Granada museums: A visit to the José Guerrero centre

A city visit is always welcome.  A injection of culture and the lively destination of Granada city even more so - there's always something new to see.  Bustling and friendly, Granada makes for a city break suitable for everyone. 
Granada City

One night in Granada

Earlier this month, we had the opportunity to spend a night in Granada.  A few hours meant a little forward planning and perhaps better quality time spent in this wonderful city.  We hadn't planned to visit the Alhambra, although that would certainly be the first stop on any wish-list for a first time visit to Granada. So, what did we plan to do before the sun set on Granada?
Alhambra sunset Granada

Museums of Granada 

Museums were on my mind that day - there are so many to see in Granada, mostly all within easy walking distance. That's the beauty of a holiday in Granada, it's compact and very easy to navigate with the help of the many free and available street maps.  And there's always something to see, even just wandering the narrow streets and simply looking up will bring fresh rewards.  A pleasant pastime, interspersed with a cool drink and a plateful of welcome, and of course free in Granada, tapas.
Tapas on a bar

Art attack 

Art is all around in Granada.  You won't have to stumble across the cobbles for long to peek into the past through the eyes of artists, both modern and long gone from the streets of Granada.  The churches are stuffed with the works of Old Masters.  And there are lots!  Stand at the Mirador of San Nicolas  - great for panoramic photos of the city - and you'll be hard pressed to count the spires of Granada, there are just so many. 
Our aim was to see the work of a fairly modern artist that day - one José Guerrero, a famous son of this Moorish city in deepest Andalucía.  An artful and modern antidote to the sombre and solemn art of churches and cathedrals of Granada. 
Jose Guerrero Museum Granada

Who was José Guerrero? 

Born in Granada in 1914, José Guerrero studied at the School of Arts and Crafts there before graduating to the San Fernando School of Fine Art in the capital of Madrid.  He also had the opportunity to lodge in Velázquez's former house - not a bad start! 
After a couple of successful exhibitions he was awarded the chance to go and study the Fresco technique in Paris - which in turn gave him the opportunity to travel around Europe and gain exhibitions in other countries.  Connections were made with the likes of Kline and Rothko, and he was the recipient of many grants enabling him to travel to New York and teach drawing, where he stayed until 1965. 
Jose Guerrero Museum Granada

Back in Spain 

Returning to Spain and Madrid, after 16 years in the US,  he enjoyed a renewed fame.  The work of José Guerrero was internationally recognised and used by young artists as an example of the emerging abstract art of the 70's. Several accolades came his way, including:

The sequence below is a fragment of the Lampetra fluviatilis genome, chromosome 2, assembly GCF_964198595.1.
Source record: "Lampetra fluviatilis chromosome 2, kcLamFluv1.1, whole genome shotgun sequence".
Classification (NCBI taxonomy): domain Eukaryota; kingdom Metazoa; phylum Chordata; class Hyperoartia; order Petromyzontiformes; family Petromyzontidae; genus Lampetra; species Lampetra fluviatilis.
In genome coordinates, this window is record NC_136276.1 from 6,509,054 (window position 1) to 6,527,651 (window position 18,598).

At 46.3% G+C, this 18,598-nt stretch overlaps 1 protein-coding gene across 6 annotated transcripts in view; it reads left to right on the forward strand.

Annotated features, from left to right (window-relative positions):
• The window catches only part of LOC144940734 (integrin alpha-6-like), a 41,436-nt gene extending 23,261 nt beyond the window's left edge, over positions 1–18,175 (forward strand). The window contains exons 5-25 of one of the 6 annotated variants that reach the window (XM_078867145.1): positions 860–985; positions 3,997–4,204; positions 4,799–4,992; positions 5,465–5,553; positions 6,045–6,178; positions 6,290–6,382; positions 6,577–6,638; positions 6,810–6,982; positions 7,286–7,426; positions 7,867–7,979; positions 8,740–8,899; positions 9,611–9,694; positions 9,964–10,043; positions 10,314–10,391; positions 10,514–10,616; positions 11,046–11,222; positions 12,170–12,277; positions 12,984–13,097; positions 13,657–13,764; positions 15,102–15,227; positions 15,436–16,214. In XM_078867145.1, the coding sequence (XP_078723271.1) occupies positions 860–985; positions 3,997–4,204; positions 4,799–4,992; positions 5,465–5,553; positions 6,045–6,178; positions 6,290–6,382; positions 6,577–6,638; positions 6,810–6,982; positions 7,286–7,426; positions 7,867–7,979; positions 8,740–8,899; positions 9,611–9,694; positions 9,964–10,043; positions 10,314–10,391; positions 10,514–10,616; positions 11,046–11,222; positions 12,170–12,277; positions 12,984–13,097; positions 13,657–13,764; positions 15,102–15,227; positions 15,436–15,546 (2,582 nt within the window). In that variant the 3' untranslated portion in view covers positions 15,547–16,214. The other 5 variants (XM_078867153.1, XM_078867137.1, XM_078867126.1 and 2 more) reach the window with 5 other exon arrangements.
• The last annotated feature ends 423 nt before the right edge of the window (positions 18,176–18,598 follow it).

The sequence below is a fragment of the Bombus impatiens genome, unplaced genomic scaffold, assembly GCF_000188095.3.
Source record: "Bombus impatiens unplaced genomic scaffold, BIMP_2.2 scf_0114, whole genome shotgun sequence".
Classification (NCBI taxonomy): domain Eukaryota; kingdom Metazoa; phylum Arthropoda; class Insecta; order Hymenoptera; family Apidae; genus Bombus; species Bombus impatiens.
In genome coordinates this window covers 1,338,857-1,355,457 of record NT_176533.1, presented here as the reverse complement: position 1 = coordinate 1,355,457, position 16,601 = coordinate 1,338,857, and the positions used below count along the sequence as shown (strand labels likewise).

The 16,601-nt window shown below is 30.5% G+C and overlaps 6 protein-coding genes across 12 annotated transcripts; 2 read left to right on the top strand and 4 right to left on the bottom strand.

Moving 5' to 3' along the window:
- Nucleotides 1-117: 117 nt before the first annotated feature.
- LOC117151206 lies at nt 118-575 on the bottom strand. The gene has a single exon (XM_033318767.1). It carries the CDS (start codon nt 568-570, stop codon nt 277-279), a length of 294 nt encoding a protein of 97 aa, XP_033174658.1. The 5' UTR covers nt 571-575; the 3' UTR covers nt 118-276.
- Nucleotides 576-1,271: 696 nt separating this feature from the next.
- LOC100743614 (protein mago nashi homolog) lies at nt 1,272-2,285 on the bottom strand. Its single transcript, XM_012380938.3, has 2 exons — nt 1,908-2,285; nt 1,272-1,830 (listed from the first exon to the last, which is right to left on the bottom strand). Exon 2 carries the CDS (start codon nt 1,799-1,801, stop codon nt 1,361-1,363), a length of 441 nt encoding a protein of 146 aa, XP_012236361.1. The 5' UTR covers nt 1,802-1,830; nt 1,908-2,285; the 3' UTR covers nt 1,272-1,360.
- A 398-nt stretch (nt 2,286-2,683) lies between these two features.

1978: Officer's Cross of the Order of Isabel la Católica  
1980: Officer of the Order of Arts and Letters by the French government 
1984: Gold Medal  - Medalla de Oro al Mérito en las Bellas Artes de España 
1988: Andalusia Award for the Visual Arts 
He lived between Madrid, Granada, and even had a country house in Frigiliana, Málaga.  Several exhibitions were staged and warmly received with international recognition.  In 1994, after his death in 1991, the Reina Sofía National Museum and Art Centre dedicated a retrospective to José Guerrero. Finally, in 2000 Granada Provincial Council inaugurated the José Guerrero Centre which is in a building opposite the Capilla Real - next to the Cathedral. This was our destination. 
Jose Guerrero Museum Granada

Essential information 

Address details: 
Centro José Guerrero 
Calle Oficios, 8, 18001 Granada 
958 22 51 85 
Opening Hours: 
Monday: CLOSED 
Tuesday to Saturday: 10:30 - 14:00, 16:30 - 21:00 
Sunday: 10:30-14:00 
Admission: FREE 
*Suitable for wheelchair access, lift on all floors. 
Jose Guerrero Museum Granada

Exhibition hall 

There are several floors, given over to temporary exhibitions.  For what's on when you visit, check out the official website before you go. 
A modern, steel, glass and light-wood building close to the Capilla Real that's easy to find.  Entering through the glass doors, we went straight to the lift in the corner and up to the 3rd floor, which is dedicated to a permanent exhibition of Guerrero's work.  It's very modern work, with bold splashes of primary colour across huge canvas - thick black outlines.  Reading an information board, Guerrero used the black outlines to 'hold' the colours in - so aware was he of the sheer life in his paintings.  Nice thought.  
Jose Guerrero centro

Educational centre 

The aim of the building is not just to host the work of Guerrero, but to celebrate all contemporary art, and to increase awareness of its innovative role in the 21st century.   There were lots of groups of school-kids there, on the day we visited.  The Centro José Gerrero is known for the excellent art education opportunities, and the kids were making the most of it.  Picking up some postcards at the desk on the way out I peeked in for a few moments.  I felt quite envious to see them all cross-legged, sketching and drawing, a lively art instructor shouting out information.  It was energetic and loud. 
Don't go to the José Guerrero museum for peace and quiet!  Youth, life, energy and despite the best efforts of the artist, with his strong black lines, boundless and boisterous colour are what it's all about.  If you love modern, bold, abstract art, then don't miss it.